Green Deal: the EU responds to the US

Green Deal: the EU responds to the US

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Walter Galbiati, head of the Economy of the Republic

There is no doubt that globalization, as we have known it, is in (not dead) crisis and undergoing change, but that a further blow will come during the World Economic Forum, in Davos, makes us understand how even those places responsible for reconciling the various players on the world scene are on the same downward slope. The walls to global trade that had reached their peak with the introduction of tariffs by the president Donald Trump are far from collapsed and in theit was from Joe Biden they are simply changing their appearance into subsidies aimed at growing US industries at the expense of foreign competitors.

What remains of Davos

by Walter Galbiati

An attitude that runs counter to the traditional US philosophy of the free market and open economies that had given strength to globalization, a closure aimed at bringing technological leadership and supply chains back to the United States in spite of competitors such as China and Russia, which could only provoke the response of other countries, including those considered “friends”, such as Europe itself.

The US subsidies to its own companies. In 2022 the US Congress approved two bills with the aim of strengthening national industry, airing dangers for national security, the need to create new jobs and tackle decarbonisation, when in reality it was financing its own struggling industry in some key sectors or at risk of supplies for the new international geopolitical scenario following the Russian invasion of Ukraine.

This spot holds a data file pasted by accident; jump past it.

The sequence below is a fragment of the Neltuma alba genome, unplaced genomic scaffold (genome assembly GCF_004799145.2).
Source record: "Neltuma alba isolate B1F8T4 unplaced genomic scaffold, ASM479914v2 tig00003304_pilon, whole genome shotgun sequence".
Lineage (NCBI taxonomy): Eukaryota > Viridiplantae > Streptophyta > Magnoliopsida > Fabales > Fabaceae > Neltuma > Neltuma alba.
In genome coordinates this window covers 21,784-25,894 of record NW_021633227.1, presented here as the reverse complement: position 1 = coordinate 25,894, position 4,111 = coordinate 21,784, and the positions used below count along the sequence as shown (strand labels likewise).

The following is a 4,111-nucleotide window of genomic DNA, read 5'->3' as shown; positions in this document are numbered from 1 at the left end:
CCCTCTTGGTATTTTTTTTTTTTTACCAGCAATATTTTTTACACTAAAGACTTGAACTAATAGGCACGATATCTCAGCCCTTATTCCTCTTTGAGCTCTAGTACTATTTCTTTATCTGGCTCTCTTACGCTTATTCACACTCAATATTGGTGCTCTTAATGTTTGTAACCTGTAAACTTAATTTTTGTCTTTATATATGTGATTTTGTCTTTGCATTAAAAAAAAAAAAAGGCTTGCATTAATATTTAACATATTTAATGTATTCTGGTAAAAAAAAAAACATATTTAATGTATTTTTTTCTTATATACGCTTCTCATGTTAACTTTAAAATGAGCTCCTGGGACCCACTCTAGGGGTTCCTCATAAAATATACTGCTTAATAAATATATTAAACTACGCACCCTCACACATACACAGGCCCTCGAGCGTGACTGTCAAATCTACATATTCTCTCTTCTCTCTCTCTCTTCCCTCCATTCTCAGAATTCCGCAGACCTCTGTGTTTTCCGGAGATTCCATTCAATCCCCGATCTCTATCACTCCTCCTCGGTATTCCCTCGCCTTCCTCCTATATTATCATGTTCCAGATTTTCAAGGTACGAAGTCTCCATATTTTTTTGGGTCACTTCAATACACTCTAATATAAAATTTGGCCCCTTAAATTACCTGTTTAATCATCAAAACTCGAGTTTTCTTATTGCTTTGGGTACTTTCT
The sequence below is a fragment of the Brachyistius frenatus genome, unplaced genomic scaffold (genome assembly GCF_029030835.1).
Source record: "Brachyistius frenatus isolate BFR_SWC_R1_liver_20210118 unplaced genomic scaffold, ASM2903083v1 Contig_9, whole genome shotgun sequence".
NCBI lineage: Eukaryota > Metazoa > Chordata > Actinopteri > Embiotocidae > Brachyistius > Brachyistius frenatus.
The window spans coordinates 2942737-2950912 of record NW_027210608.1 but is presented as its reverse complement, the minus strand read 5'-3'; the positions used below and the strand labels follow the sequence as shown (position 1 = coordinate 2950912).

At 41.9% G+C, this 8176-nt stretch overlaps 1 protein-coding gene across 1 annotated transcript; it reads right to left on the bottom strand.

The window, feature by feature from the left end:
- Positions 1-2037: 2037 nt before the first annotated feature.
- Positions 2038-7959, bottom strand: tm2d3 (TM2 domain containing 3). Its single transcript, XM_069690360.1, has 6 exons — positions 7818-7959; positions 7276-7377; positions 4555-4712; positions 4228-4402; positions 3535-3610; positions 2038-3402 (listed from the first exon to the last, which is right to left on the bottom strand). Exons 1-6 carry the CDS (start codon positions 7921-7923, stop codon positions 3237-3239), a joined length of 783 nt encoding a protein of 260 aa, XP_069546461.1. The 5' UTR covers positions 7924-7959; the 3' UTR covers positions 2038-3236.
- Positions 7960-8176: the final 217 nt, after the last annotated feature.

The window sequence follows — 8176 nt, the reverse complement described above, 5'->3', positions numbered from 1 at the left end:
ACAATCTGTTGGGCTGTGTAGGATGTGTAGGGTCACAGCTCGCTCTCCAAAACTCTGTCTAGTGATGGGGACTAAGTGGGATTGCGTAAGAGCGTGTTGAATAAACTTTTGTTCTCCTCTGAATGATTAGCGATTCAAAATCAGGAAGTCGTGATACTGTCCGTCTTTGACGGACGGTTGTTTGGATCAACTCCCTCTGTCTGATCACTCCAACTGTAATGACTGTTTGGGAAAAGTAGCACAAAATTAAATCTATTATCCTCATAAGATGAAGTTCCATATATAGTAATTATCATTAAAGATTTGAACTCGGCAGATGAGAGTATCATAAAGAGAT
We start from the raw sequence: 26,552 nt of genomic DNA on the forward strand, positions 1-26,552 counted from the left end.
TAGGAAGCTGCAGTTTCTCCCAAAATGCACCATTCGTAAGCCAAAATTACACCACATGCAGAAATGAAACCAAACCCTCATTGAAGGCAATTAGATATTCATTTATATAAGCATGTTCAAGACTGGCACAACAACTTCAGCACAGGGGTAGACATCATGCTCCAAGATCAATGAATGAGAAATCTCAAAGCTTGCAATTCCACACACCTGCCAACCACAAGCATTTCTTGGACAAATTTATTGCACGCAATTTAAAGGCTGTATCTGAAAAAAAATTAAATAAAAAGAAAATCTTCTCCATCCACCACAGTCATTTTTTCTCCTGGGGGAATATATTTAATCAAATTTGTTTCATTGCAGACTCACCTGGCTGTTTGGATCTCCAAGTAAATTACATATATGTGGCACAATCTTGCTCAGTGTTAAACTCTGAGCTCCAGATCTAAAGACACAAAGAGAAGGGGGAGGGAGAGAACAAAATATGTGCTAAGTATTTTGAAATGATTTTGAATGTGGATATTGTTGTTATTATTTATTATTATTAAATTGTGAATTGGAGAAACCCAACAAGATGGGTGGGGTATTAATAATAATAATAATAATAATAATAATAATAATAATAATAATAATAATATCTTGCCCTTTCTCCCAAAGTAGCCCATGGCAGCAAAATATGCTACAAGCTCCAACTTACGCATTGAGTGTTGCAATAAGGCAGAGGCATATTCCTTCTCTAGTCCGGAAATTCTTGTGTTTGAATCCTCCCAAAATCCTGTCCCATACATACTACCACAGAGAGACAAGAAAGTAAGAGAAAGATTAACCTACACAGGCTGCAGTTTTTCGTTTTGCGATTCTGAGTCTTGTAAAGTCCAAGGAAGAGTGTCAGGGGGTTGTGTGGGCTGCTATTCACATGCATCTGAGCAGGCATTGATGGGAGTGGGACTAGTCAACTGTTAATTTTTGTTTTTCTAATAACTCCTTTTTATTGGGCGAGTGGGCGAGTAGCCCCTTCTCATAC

1. The CHIPS Actwhich provides incentives for 52 billion dollars for semiconductor companies, in fact attempts to reverse a decades-long decline of the US industry in the production of those components that are the basis of an economy that is increasingly moving towards digitization.
  2. L’Inflation Reduction Act (IRA), which plans nearly $400 billion to scale up clean energy, will go above and beyond to reduce dependence on China in important supply chains, such as for electric vehicle batteries.

The EU response: the Green deal industrial plan. These two moves have aroused serious concern in Europe and, in Davos, in the temple of globalization, the countermove has arrived from the mouth of the President of the European Commission Ursula von der Leyen. “It is no secret – he declared – that some provisions of the Inflation Reduction Act have raised a series of concerns due to the incentives for companies”. And despite the announcement 1) of wanting to collaborate with the USA (“We have worked with the United States to find solutions, for example so that EU companies and electric cars manufactured in the EU can also benefit from the IRA”) and 2) of not wanting to block globalization (“Our goal should be to avoid disruption to transatlantic trade and investment. We should work to ensure that our respective stimulus programs are fair and mutually reinforcing”), the European Union has in response launched its own industry support plan, the Green deal industrial plan.